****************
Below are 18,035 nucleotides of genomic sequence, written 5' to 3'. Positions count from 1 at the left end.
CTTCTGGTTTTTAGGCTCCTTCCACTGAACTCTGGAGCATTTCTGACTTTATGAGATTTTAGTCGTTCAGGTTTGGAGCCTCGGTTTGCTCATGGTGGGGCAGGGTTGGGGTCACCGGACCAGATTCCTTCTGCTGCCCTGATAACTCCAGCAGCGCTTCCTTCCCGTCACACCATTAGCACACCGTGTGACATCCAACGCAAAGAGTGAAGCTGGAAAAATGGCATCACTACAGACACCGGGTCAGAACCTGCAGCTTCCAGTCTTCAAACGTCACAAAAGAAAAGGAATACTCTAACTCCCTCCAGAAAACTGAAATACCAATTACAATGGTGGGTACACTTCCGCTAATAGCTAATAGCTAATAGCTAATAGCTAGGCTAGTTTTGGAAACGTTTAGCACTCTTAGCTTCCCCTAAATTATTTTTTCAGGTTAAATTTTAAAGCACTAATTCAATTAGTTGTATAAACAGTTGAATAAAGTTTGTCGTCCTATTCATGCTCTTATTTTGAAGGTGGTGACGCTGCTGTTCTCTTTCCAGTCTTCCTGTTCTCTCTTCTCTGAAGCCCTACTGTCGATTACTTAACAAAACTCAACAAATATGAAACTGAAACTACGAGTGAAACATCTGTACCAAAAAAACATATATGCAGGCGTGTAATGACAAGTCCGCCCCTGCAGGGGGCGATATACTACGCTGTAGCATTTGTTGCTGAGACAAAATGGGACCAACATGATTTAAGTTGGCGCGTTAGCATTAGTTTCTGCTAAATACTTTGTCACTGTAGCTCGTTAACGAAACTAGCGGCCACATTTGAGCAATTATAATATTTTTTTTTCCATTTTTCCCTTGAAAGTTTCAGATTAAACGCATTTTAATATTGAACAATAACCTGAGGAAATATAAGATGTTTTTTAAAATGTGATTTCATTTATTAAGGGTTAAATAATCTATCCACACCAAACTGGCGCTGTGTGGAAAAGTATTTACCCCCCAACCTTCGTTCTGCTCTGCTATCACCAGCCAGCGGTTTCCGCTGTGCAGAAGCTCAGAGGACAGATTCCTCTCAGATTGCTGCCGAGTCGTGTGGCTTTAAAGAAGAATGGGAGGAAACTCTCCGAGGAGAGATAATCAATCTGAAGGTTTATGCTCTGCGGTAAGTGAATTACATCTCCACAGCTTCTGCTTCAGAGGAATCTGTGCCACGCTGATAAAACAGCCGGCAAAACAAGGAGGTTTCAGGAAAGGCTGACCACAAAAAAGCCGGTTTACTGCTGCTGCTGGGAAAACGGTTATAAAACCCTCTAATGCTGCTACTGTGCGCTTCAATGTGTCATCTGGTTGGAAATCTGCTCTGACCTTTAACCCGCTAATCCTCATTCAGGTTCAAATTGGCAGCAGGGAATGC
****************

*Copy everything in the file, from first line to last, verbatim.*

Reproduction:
Below are 18,035 nucleotides of genomic sequence, written 5' to 3'. Positions count from 1 at the left end.
CTTCTGGTTTTTAGGCTCCTTCCACTGAACTCTGGAGCATTTCTGACTTTATGAGATTTTAGTCGTTCAGGTTTGGAGCCTCGGTTTGCTCATGGTGGGGCAGGGTTGGGGTCACCGGACCAGATTCCTTCTGCTGCCCTGATAACTCCAGCAGCGCTTCCTTCCCGTCACACCATTAGCACACCGTGTGACATCCAACGCAAAGAGTGAAGCTGGAAAAATGGCATCACTACAGACACCGGGTCAGAACCTGCAGCTTCCAGTCTTCAAACGTCACAAAAGAAAAGGAATACTCTAACTCCCTCCAGAAAACTGAAATACCAATTACAATGGTGGGTACACTTCCGCTAATAGCTAATAGCTAATAGCTAATAGCTAGGCTAGTTTTGGAAACGTTTAGCACTCTTAGCTTCCCCTAAATTATTTTTTCAGGTTAAATTTTAAAGCACTAATTCAATTAGTTGTATAAACAGTTGAATAAAGTTTGTCGTCCTATTCATGCTCTTATTTTGAAGGTGGTGACGCTGCTGTTCTCTTTCCAGTCTTCCTGTTCTCTCTTCTCTGAAGCCCTACTGTCGATTACTTAACAAAACTCAACAAATATGAAACTGAAACTACGAGTGAAACATCTGTACCAAAAAAACATATATGCAGGCGTGTAATGACAAGTCCGCCCCTGCAGGGGGCGATATACTACGCTGTAGCATTTGTTGCTGAGACAAAATGGGACCAACATGATTTAAGTTGGCGCGTTAGCATTAGTTTCTGCTAAATACTTTGTCACTGTAGCTCGTTAACGAAACTAGCGGCCACATTTGAGCAATTATAATATTTTTTTTTCCATTTTTCCCTTGAAAGTTTCAGATTAAACGCATTTTAATATTGAACAATAACCTGAGGAAATATAAGATGTTTTTTAAAATGTGATTTCATTTATTAAGGGTTAAATAATCTATCCACACCAAACTGGCGCTGTGTGGAAAAGTATTTACCCCCCAACCTTCGTTCTGCTCTGCTATCACCAGCCAGCGGTTTCCGCTGTGCAGAAGCTCAGAGGACAGATTCCTCTCAGATTGCTGCCGAGTCGTGTGGCTTTAAAGAAGAATGGGAGGAAACTCTCCGAGGAGAGATAATCAATCTGAAGGTTTATGCTCTGCGGTAAGTGAATTACATCTCCACAGCTTCTGCTTCAGAGGAATCTGTGCCACGCTGATAAAACAGCCGGCAAAACAAGGAGGTTTCAGGAAAGGCTGACCACAAAAAAGCCGGTTTACTGCTGCTGCTGGGAAAACGGTTATAAAACCCTCTAATGCTGCTACTGTGCGCTTCAATGTGTCATCTGGTTGGAAATCTGCTCTGACCTTTAACCCGCTAATCCTCATTCAGGTTCAAATTGGCAGCAGGGAATGC